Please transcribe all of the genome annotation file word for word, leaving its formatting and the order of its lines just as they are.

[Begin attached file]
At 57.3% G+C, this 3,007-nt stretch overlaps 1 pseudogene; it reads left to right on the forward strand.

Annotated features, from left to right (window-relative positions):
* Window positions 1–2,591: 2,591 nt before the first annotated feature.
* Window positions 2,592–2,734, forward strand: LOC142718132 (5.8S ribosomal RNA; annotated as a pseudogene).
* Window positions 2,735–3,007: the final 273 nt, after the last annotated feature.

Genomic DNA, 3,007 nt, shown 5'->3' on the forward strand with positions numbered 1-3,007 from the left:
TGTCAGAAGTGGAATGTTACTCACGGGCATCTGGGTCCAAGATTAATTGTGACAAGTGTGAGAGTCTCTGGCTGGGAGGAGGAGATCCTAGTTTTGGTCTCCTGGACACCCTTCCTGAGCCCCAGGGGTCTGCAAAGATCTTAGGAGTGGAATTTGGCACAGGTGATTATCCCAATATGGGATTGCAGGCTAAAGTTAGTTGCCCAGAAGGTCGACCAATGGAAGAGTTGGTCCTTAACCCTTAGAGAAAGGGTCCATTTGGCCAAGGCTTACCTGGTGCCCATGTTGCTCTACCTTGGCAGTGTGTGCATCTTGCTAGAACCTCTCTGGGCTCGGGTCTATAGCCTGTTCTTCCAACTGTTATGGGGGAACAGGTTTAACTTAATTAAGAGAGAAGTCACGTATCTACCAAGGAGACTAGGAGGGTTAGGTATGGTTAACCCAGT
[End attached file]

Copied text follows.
At 57.3% G+C, this 3,007-nt stretch overlaps 1 pseudogene; it reads left to right on the forward strand.

Annotated features, from left to right (window-relative positions):
* Window positions 1–2,591: 2,591 nt before the first annotated feature.
* Window positions 2,592–2,734, forward strand: LOC142718132 (5.8S ribosomal RNA; annotated as a pseudogene).
* Window positions 2,735–3,007: the final 273 nt, after the last annotated feature.

Genomic DNA, 3,007 nt, shown 5'->3' on the forward strand with positions numbered 1-3,007 from the left:
TGTCAGAAGTGGAATGTTACTCACGGGCATCTGGGTCCAAGATTAATTGTGACAAGTGTGAGAGTCTCTGGCTGGGAGGAGGAGATCCTAGTTTTGGTCTCCTGGACACCCTTCCTGAGCCCCAGGGGTCTGCAAAGATCTTAGGAGTGGAATTTGGCACAGGTGATTATCCCAATATGGGATTGCAGGCTAAAGTTAGTTGCCCAGAAGGTCGACCAATGGAAGAGTTGGTCCTTAACCCTTAGAGAAAGGGTCCATTTGGCCAAGGCTTACCTGGTGCCCATGTTGCTCTACCTTGGCAGTGTGTGCATCTTGCTAGAACCTCTCTGGGCTCGGGTCTATAGCCTGTTCTTCCAACTGTTATGGGGGAACAGGTTTAACTTAATTAAGAGAGAAGTCACGTATCTACCAAGGAGACTAGGAGGGTTAGGTATGGTTAACCCAGT